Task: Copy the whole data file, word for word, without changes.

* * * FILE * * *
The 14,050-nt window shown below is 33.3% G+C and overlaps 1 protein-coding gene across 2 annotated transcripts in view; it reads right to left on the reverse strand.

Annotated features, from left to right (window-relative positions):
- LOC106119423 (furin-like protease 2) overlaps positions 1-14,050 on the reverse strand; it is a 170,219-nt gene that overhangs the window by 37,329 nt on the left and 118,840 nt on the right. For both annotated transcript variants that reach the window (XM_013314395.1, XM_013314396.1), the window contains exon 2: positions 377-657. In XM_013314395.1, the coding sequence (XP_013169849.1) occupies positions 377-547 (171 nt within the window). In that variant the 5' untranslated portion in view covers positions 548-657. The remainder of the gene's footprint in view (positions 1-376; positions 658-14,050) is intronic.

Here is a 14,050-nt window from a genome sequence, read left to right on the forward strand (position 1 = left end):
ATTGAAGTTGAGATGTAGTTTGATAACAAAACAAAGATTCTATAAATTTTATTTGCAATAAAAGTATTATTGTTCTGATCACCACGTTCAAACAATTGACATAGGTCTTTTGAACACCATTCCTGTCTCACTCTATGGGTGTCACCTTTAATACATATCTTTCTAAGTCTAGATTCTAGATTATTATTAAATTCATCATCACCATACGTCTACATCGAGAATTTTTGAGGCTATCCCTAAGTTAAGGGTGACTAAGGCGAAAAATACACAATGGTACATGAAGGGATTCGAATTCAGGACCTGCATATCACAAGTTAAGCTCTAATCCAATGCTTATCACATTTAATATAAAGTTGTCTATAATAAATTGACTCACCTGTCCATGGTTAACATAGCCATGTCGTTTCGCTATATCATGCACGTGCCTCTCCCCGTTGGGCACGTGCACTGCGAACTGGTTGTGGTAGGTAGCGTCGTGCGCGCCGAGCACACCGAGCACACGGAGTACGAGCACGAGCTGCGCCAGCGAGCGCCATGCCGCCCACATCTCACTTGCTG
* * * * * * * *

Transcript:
The 14,050-nt window shown below is 33.3% G+C and overlaps 1 protein-coding gene across 2 annotated transcripts in view; it reads right to left on the reverse strand.

Annotated features, from left to right (window-relative positions):
- LOC106119423 (furin-like protease 2) overlaps positions 1-14,050 on the reverse strand; it is a 170,219-nt gene that overhangs the window by 37,329 nt on the left and 118,840 nt on the right. For both annotated transcript variants that reach the window (XM_013314395.1, XM_013314396.1), the window contains exon 2: positions 377-657. In XM_013314395.1, the coding sequence (XP_013169849.1) occupies positions 377-547 (171 nt within the window). In that variant the 5' untranslated portion in view covers positions 548-657. The remainder of the gene's footprint in view (positions 1-376; positions 658-14,050) is intronic.

Here is a 14,050-nt window from a genome sequence, read left to right on the forward strand (position 1 = left end):
ATTGAAGTTGAGATGTAGTTTGATAACAAAACAAAGATTCTATAAATTTTATTTGCAATAAAAGTATTATTGTTCTGATCACCACGTTCAAACAATTGACATAGGTCTTTTGAACACCATTCCTGTCTCACTCTATGGGTGTCACCTTTAATACATATCTTTCTAAGTCTAGATTCTAGATTATTATTAAATTCATCATCACCATACGTCTACATCGAGAATTTTTGAGGCTATCCCTAAGTTAAGGGTGACTAAGGCGAAAAATACACAATGGTACATGAAGGGATTCGAATTCAGGACCTGCATATCACAAGTTAAGCTCTAATCCAATGCTTATCACATTTAATATAAAGTTGTCTATAATAAATTGACTCACCTGTCCATGGTTAACATAGCCATGTCGTTTCGCTATATCATGCACGTGCCTCTCCCCGTTGGGCACGTGCACTGCGAACTGGTTGTGGTAGGTAGCGTCGTGCGCGCCGAGCACACCGAGCACACGGAGTACGAGCACGAGCTGCGCCAGCGAGCGCCATGCCGCCCACATCTCACTTGCTG